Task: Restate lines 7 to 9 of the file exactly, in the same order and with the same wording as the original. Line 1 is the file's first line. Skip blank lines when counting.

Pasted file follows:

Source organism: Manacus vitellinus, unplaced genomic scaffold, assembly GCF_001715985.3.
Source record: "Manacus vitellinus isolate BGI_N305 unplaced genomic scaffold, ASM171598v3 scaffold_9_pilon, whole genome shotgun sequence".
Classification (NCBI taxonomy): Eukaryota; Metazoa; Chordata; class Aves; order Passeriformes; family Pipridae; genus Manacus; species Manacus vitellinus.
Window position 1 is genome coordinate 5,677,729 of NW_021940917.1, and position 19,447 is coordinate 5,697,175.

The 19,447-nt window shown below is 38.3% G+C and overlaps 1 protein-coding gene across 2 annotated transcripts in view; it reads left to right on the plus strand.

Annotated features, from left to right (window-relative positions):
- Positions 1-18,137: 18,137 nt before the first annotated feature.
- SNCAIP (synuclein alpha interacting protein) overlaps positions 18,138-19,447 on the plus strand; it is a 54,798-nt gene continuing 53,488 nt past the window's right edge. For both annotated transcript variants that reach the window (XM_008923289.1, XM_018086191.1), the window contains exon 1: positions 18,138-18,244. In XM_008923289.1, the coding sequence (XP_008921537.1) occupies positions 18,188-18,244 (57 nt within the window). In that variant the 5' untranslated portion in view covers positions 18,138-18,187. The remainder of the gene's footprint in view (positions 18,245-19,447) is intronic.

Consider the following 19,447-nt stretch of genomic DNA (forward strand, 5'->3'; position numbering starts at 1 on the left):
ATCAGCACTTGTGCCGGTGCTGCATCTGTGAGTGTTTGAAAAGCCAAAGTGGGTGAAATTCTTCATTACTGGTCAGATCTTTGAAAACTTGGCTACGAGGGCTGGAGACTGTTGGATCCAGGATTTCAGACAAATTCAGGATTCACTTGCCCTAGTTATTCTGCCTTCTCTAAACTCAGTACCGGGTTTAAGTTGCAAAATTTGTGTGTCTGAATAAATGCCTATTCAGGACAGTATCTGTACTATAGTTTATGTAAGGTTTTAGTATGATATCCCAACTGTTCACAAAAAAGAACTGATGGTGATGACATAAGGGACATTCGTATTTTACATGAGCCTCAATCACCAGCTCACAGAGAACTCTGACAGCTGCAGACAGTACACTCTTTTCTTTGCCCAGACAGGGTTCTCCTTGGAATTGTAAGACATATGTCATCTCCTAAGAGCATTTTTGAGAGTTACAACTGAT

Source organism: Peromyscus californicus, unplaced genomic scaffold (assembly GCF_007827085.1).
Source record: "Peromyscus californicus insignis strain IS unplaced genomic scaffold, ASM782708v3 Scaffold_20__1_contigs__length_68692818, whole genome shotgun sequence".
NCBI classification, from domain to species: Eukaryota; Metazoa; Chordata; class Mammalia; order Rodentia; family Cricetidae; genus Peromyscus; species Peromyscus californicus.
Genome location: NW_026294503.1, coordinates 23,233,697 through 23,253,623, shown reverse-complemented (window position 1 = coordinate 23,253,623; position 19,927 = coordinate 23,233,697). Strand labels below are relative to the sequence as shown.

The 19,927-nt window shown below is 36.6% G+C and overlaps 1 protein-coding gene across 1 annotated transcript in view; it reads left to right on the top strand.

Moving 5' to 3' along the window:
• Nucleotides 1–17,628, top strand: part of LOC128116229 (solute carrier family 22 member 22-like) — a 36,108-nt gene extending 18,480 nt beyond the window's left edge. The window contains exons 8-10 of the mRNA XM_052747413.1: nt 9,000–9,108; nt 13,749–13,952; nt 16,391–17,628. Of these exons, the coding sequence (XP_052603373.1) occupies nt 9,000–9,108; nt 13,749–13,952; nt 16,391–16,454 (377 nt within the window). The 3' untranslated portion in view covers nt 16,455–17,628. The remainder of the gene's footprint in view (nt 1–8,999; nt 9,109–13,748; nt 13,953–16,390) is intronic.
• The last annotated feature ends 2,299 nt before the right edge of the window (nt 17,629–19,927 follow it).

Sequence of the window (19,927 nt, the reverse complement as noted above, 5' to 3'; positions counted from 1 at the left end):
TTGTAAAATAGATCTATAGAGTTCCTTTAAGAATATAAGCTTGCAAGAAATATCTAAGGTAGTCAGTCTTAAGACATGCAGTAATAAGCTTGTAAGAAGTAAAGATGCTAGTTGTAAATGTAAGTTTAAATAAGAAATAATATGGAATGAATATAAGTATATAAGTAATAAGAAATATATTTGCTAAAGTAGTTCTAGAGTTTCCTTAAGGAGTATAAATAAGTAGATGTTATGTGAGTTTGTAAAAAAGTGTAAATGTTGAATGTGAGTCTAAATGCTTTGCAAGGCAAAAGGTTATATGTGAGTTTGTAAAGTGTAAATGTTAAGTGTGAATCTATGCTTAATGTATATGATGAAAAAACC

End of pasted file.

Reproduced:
- Positions 1-18,137: 18,137 nt before the first annotated feature.
- SNCAIP (synuclein alpha interacting protein) overlaps positions 18,138-19,447 on the plus strand; it is a 54,798-nt gene continuing 53,488 nt past the window's right edge. For both annotated transcript variants that reach the window (XM_008923289.1, XM_018086191.1), the window contains exon 1: positions 18,138-18,244. In XM_008923289.1, the coding sequence (XP_008921537.1) occupies positions 18,188-18,244 (57 nt within the window). In that variant the 5' untranslated portion in view covers positions 18,138-18,187. The remainder of the gene's footprint in view (positions 18,245-19,447) is intronic.

Consider the following 19,447-nt stretch of genomic DNA (forward strand, 5'->3'; position numbering starts at 1 on the left):